Night fishing remains good despite rain


Mar 11, 2001
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MAY 20, 2002
Night fishing remains good despite rain

Larry Dablemont, Joplin Globe

Outdoors in the ozarks

We caught some nice crappie this past week on Stockton Lake, fishing under submerged lights at night.

Stockton has remained clear, even though it is ten feet high and will probably rise more. Bull Shoals may get 25 feet higher than normal this week, but it too should remain clear in the lower reaches, and if so, the night fishing with submerged lights should produce some big walleye the next week or so.

I intend to find out, if we can just get a stretch of settled weather and some calm, clear nights.

The turkey season is over, though I may make one more trip to Kansas this week to hunt a morning or two with a friend of mine.

On the next to last day of the season in Missouri, I called up a big tom for my daughter which stayed out of range and gobbled and strutted for an hour. We never got him, but it was something to see, a great hunt and an enjoyable morning.

I think he may have been the one I missed on opening day, and he would naturally be a little wary. I say this because it may seem to some readers that I never experience failure in calling gobblers. That is pretty much accurate, I have become so good at it over the years that I get to trying to think of ways to give a gobbler a better chance once I sit down on him and start calling.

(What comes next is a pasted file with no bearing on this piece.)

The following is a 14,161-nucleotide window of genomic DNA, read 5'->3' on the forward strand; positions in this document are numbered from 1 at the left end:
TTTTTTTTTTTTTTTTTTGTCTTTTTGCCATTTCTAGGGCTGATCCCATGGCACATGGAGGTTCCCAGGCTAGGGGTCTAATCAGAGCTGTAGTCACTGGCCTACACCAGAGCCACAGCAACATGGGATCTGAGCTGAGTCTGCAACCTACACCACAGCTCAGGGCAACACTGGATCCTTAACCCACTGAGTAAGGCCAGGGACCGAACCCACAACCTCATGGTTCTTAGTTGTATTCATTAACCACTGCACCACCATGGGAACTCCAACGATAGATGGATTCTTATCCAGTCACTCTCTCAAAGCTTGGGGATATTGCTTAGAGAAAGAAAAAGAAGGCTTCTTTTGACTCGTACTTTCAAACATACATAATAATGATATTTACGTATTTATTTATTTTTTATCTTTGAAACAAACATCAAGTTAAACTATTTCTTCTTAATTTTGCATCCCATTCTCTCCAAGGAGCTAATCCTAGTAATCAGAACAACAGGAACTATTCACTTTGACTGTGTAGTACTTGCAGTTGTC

I felt sorry for several of them this year. It doesn’t seem fair to hunt them with a shotgun. I may take to hunting spring gobblers with a bow, or maybe a slingshot. There are lots of us turkey hunting experts which just don’t get enough credit. But there sure are a lot of us experts.

This spring, six mature gobblers were killed by myself and hunters I took out into the woods, one by a grandmother who had never been turkey hunting, and she got her first gobbler within 30 minutes of the time he left the roost.